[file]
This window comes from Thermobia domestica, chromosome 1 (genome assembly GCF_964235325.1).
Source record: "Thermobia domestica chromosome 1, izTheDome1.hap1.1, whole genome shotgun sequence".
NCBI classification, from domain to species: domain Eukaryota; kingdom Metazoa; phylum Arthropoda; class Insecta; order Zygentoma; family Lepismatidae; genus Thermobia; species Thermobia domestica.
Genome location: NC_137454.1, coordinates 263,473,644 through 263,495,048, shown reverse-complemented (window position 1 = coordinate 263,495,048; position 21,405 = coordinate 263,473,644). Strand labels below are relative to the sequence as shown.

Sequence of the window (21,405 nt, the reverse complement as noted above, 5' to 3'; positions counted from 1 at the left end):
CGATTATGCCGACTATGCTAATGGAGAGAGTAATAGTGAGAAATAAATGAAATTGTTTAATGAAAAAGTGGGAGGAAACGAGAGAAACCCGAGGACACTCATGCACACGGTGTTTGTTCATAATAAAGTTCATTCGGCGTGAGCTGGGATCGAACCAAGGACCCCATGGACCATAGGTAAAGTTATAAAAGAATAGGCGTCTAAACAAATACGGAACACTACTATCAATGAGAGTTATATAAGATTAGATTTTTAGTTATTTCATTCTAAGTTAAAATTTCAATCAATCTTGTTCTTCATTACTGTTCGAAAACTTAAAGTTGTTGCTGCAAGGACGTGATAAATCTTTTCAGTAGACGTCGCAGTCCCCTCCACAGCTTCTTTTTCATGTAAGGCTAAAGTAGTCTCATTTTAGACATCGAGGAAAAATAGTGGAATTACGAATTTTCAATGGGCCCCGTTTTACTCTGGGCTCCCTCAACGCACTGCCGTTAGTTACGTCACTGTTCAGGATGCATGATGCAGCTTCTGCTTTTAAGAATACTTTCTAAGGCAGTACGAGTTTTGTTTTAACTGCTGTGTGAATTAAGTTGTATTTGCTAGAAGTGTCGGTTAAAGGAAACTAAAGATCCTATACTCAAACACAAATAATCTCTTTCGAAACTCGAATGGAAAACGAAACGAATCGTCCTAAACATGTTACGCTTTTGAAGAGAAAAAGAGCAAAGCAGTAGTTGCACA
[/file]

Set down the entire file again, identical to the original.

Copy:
This window comes from Thermobia domestica, chromosome 1 (genome assembly GCF_964235325.1).
Source record: "Thermobia domestica chromosome 1, izTheDome1.hap1.1, whole genome shotgun sequence".
NCBI classification, from domain to species: domain Eukaryota; kingdom Metazoa; phylum Arthropoda; class Insecta; order Zygentoma; family Lepismatidae; genus Thermobia; species Thermobia domestica.
Genome location: NC_137454.1, coordinates 263,473,644 through 263,495,048, shown reverse-complemented (window position 1 = coordinate 263,495,048; position 21,405 = coordinate 263,473,644). Strand labels below are relative to the sequence as shown.

Sequence of the window (21,405 nt, the reverse complement as noted above, 5' to 3'; positions counted from 1 at the left end):
CGATTATGCCGACTATGCTAATGGAGAGAGTAATAGTGAGAAATAAATGAAATTGTTTAATGAAAAAGTGGGAGGAAACGAGAGAAACCCGAGGACACTCATGCACACGGTGTTTGTTCATAATAAAGTTCATTCGGCGTGAGCTGGGATCGAACCAAGGACCCCATGGACCATAGGTAAAGTTATAAAAGAATAGGCGTCTAAACAAATACGGAACACTACTATCAATGAGAGTTATATAAGATTAGATTTTTAGTTATTTCATTCTAAGTTAAAATTTCAATCAATCTTGTTCTTCATTACTGTTCGAAAACTTAAAGTTGTTGCTGCAAGGACGTGATAAATCTTTTCAGTAGACGTCGCAGTCCCCTCCACAGCTTCTTTTTCATGTAAGGCTAAAGTAGTCTCATTTTAGACATCGAGGAAAAATAGTGGAATTACGAATTTTCAATGGGCCCCGTTTTACTCTGGGCTCCCTCAACGCACTGCCGTTAGTTACGTCACTGTTCAGGATGCATGATGCAGCTTCTGCTTTTAAGAATACTTTCTAAGGCAGTACGAGTTTTGTTTTAACTGCTGTGTGAATTAAGTTGTATTTGCTAGAAGTGTCGGTTAAAGGAAACTAAAGATCCTATACTCAAACACAAATAATCTCTTTCGAAACTCGAATGGAAAACGAAACGAATCGTCCTAAACATGTTACGCTTTTGAAGAGAAAAAGAGCAAAGCAGTAGTTGCACA